Today is the anniversary of the discovery, by John Tebbutt of New South Wales, Australia, of the Great Comet of 1861. Tebbutt was an astronome.
The comet was initially visible only in the southern hemisphere, but then became visible in the northern hemisphere on about June 29th. I find it interesting that word of the commet spread slowly enough that it was sen in the north before it was heard of.
It has been suggested that this comet had been previously sighted in April of 1500 (that comet is now known as C/1500 H1). The comet will return during the 23rd century.
This week, we’re looking at some of the ways motherhood changes the brain and the body. Kayt Sukel, author of Dirty Minds: How Our Brains Influence Love, Sex, and Relationships, returns to explain the neurological effects of pregnancy and motherhood. And on the podcast, we’re joined by Dr. Katie Hinde, Director of Harvard’s Comparative Lactation Laboratory, to discuss the biology of lactation and breastfeeding.
We record live with Kayt Sukel on Sunday, May 13 at 6 pm MT. The podcast will be available to download at 9 pm MT on Friday, May 18.
Apparently, a person described as a “George Zimmerman Supporter” (read: Person who likes persons who shoot black kids in cold blood) is selling targets, for target practice, meant to resemble the young Trayvon Martin, who was murdered early this year. The targets show a person wearing a hoodie and carrying iced tea and Skittles, as Trayvon was the night he was gunned down in cold blood. (Details here and here.)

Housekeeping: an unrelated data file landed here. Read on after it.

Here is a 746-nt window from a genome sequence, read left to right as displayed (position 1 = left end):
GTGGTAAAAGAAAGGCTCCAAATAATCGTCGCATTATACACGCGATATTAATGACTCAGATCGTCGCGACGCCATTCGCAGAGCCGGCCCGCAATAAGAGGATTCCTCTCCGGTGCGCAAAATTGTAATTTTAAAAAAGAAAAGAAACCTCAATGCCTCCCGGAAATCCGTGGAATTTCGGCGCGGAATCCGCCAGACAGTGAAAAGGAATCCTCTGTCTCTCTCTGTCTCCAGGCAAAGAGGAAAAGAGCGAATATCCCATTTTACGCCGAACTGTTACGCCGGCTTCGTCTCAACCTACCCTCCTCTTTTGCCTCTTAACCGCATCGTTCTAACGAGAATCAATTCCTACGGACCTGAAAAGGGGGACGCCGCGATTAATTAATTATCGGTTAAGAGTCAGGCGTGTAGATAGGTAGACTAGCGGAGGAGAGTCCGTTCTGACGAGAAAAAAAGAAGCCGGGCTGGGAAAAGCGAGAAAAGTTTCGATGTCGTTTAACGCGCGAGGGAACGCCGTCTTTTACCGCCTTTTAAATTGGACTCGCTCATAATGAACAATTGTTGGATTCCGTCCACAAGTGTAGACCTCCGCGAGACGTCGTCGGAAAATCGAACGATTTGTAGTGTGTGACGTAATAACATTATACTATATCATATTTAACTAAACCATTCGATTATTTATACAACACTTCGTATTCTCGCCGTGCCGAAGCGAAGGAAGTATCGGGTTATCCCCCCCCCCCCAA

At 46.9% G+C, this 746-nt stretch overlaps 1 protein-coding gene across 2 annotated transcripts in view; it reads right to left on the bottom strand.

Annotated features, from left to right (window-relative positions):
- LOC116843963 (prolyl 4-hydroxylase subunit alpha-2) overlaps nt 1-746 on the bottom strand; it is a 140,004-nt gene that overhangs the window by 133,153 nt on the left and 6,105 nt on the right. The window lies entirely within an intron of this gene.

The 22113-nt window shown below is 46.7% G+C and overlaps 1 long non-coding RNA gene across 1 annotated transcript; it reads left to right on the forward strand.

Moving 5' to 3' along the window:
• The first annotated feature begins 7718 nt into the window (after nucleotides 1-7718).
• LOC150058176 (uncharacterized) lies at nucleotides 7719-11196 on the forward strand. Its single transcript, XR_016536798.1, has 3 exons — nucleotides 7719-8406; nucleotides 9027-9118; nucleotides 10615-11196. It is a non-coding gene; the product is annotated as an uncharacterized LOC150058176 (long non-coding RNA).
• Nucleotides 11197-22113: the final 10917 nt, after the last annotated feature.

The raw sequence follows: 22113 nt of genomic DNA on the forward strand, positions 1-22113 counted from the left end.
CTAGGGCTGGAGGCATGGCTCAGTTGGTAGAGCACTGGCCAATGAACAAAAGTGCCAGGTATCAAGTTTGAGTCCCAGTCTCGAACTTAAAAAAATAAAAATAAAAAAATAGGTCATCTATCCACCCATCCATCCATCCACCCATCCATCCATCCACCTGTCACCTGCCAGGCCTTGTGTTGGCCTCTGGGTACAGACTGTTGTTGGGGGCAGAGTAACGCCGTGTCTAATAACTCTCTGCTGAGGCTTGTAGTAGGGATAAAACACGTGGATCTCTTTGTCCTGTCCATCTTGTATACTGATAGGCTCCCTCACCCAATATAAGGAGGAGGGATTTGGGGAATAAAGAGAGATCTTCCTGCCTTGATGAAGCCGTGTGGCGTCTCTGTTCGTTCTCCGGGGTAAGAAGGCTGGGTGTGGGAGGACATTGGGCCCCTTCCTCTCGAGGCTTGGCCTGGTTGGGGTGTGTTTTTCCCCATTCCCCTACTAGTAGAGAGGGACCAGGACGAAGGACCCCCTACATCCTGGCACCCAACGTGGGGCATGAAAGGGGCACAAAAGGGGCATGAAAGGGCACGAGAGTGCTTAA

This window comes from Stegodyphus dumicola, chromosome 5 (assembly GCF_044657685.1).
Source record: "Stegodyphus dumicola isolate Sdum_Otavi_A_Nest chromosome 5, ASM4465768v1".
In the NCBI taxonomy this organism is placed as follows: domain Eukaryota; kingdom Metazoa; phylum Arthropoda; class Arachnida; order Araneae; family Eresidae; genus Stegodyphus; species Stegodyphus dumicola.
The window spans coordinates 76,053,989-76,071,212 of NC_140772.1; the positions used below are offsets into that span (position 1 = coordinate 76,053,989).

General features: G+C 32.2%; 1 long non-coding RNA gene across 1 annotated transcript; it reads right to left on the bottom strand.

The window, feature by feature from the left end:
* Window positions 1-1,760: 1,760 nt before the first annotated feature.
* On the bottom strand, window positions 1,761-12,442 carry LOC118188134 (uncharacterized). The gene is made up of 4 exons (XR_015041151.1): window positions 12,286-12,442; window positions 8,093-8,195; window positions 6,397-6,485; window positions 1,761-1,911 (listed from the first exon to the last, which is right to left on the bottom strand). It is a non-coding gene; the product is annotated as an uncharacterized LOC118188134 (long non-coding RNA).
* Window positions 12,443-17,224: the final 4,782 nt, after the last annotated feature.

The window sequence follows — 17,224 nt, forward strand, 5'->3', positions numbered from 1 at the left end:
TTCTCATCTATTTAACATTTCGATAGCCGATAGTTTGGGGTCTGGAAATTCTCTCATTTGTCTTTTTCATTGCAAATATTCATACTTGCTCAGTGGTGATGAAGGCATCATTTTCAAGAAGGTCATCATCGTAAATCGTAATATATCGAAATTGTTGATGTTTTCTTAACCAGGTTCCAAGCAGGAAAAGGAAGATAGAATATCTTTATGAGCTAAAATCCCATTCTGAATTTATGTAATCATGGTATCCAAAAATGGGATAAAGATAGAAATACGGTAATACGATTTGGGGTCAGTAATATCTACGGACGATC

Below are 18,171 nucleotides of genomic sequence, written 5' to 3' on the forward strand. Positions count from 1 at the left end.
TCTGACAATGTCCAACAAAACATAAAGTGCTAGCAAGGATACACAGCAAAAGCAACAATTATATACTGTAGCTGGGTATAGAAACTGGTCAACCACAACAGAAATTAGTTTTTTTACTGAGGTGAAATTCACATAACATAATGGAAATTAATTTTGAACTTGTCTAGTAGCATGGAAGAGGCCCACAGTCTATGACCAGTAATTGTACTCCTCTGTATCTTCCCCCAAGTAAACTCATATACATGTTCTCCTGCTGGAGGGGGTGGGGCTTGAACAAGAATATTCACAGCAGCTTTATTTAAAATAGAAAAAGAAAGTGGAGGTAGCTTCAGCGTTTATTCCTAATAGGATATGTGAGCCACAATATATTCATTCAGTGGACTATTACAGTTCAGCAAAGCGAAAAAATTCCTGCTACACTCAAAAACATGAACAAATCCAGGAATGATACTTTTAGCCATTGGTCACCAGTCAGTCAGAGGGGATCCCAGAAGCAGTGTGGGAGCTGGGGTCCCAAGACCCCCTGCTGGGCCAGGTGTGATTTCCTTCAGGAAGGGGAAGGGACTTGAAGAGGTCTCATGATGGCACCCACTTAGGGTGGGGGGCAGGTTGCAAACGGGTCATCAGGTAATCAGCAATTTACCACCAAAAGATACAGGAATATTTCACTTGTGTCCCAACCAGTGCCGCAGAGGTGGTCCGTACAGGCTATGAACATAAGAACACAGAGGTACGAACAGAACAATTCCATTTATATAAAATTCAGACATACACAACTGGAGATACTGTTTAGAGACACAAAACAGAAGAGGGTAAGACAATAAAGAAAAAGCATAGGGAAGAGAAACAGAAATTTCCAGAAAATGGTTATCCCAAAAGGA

When a young girl put a picture of herself, holding a book she had just gotten as a present, on the social networking site reddit, she was immediately subjected to intense verbal sexual assault by reddit readers who aptly demonstrated how awful it can be when boys and young men are left to say and do what they want without the social control of anyone knowing who they are. When Skepchick founder Rebecca Watson casually tossed out some relationship advice for clueless young men attending conferences they mistook for meat markets, she and anyone perceived as a friend, colleague, or ally of hers were subjected to relentless pounding with misogynistic language and faux threats of sexual violence. These are two relatively spectacular recent (and ongoing) examples of behavior that is widely considered unacceptable in our society. This behavior was probably much more common in the past, in workplaces, schools, and other places where humans gather willingly or not. But over time, most institutional and commercial settings have made rules against harassment and implemented systems to monitor and detect poor behavior of this sort, then deal with it. Human Resources (HR) departments, training programs, and diversity-aware hiring practices have reduced (but certainly not eliminated) this kind of horrible behavior. Our society is changing, and hearing men blurting out overt sexual come-ons, carrying out verbal sexual assaults, or haranguing others who do not subscribe to their particular set of behavioral rules is now rare. Young men still shout obnoxious things from passing cars (I just witnessed an example of that last night at the local grocery store’s parking lot) and there are probably workplaces where bad behavior is still much more common than it should be (dog fighting matches, certain locker rooms, and all male dinner parties in private rooms with certain senators come to mind as possible examples). But for the most part our society has moved beyond times when obnoxious, sexist, and misogynistic behavior is the norm Continue reading Does the Internet need an HR Department?→